They can dispense with such sessions in a matter of seconds. Evers urged them to take action, saying the state shouldn’t let its surplus swell to $3.8 billion when people are coping with rising inflation.

"Indifference in this building is getting expensive, folks," he said.

"Don’t sit here in a white, marble building with state coffers that are full and tell Wisconsinites who are working hard every day that we can’t afford to do more. That’s baloney."

Assembly Majority Leader Jim Steineke of Kaukauna said he didn’t like Evers’ plan because it provided a one-time break.

“It seems like what the governor is doing is trying to condition people to get checks from government,” he said. “And what we're looking at doing is making sure people get to keep their own money, not give it to the government and the government sending pennies back.”

Evers and Republican leaders rarely talk but have landed on the same page on some past tax cuts. Last year, Evers approved a Republican-drafted plan that reduced taxes by more than $2 billion.

Evers said that deal helped him cut income taxes for the middle class by even more than he promised when he ran in 2018. Republicans have dismissed that characterization, saying he didn't deserve credit for a tax cut they designed.

Three Republicans are vying to challenge Evers — former Lt. Gov. Rebecca Kleefisch, management consultant Kevin Nicholson and state Rep. Tim Ramthun of Campbellsport. An Aug. 9 primary will determine which of them faces Evers in November.

The three Republicans have put a focus on the 2020 election. Ramthun has sought to revoke the state's 10 electoral votes for Joe Biden, which nonpartisan attorneys for the Legislature have said is impossible. Kleefisch and Nicholson have said they want to dissolve the state's bipartisan Elections Commission and hand its duties over to partisan elected officials.

Evers has stood by the commission, which consists of three Republicans and three Democrats. Evers planned to hint at his differences with Republicans at the end of his speech by noting he was speaking on the night of the spring primary.

"As I conclude my fourth State of the State address, I want to acknowledge that it is a privilege for us to be here together tonight — and on Election Day, no less — to participate in an enduring but profound function of our democracy," he said. "One that’s much like the peaceful and respectful transfer of power or like the fundamental right to cast a ballot."

There is irony in where the candidates stand. Republicans voted to create the commission in 2015, saying at the time that it would ensure fairness. Democrats decried the move, arguing an evenly split panel would create nonstop gridlock.

Republicans contended Evers isn't doing enough to address violent crime or fight inflation.

"We hope that Governor Evers enjoys giving his State of the State address tonight, because it's going to be his final one," said a statement from Maddie Anderson, a spokeswoman for the Republican Governors Association.

Evers delivered his address after three years of nonstop battles with the Republicans who sat before him. He sought to appeal to Wisconsinites who may be tired of the intense partisan fighting.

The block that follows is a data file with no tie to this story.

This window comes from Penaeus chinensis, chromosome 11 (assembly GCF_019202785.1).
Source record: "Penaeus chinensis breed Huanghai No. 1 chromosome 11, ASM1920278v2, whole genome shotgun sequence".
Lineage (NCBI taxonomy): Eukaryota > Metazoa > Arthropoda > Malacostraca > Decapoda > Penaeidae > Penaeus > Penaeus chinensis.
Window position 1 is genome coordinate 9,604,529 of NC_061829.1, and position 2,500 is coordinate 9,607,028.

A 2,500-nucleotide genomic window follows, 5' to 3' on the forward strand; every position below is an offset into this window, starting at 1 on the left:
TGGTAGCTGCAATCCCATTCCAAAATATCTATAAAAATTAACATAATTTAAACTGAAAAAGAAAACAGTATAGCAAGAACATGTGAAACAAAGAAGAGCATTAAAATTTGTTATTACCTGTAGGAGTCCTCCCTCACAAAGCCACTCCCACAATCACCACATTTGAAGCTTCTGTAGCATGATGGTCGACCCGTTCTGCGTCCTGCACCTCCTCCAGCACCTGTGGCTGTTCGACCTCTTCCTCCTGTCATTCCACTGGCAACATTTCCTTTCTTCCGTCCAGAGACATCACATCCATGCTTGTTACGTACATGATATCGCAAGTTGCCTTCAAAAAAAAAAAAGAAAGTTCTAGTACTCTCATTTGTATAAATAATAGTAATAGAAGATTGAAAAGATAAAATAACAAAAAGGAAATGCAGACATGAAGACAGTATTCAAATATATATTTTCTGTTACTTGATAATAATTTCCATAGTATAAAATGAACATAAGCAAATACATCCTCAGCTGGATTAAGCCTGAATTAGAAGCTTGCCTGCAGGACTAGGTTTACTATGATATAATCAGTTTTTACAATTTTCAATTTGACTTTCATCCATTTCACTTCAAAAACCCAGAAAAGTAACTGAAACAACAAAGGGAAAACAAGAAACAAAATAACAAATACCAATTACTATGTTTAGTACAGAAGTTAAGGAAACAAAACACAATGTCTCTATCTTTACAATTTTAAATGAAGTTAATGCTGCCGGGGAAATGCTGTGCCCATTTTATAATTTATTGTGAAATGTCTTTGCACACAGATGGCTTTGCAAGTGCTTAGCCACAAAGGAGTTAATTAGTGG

“As I deliver my fourth State of the State address to you tonight, I recognize there are those who would’ve said it was unlikely I’d ever become governor,” Evers said. “I was a scrawny kid with big glasses who grew up in Plymouth — that’s the Cheese Capital of the World, by the way. I raised hell and played bass guitar in a rock band in high school.”

“I didn’t spend years pining to run for this office. And I’d much rather spend time listening to others than talking about myself — which, I’ve found out, isn’t something I have in common with most politicians,” Evers said. “I guess, in many ways, maybe it was unlikely. But you might not know just how close I was to ending up on a much different path.”

Evers detailed his initial plans to attend medical school in Austria and how his first child with wife Kathy prompted the couple to abandon the idea and return to Wisconsin to work for Kohler Corp.

Just before he started that job, Evers received a letter telling him he had been accepted at UW-Madison for its master's program for education. Evers went on to become a teacher, district superintendent and, years later, state schools superintendent.

"That letter changed my entire trajectory," Evers was to say. "Because of that letter, I went on to become a science teacher."

Later, Evers became a district superintendent and, eventually, the state schools superintendent.

Evers alluded to his decisions to navigate the pandemic that have since drawn heavy criticism from Republicans, saying he told the story of the letter "because this work has always been a responsibility and an obligation I’ve met without regret or reservation — to do what's needed to be done, to do what I must with what I was given, and to always try to do what is right."

"Not because it was perfect. It seldom is. Not because it was always easy. But because, however different things could have ended up for me, I have never doubted that I’m right where I needed to be because I welcome the duty of doing the right thing when it matters most."

Contact Patrick Marley at Follow him on Twitter at @patrickdmarley.

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This article originally appeared on Milwaukee Journal Sentinel: Tony Evers' State of the State address pushes tax rebate plan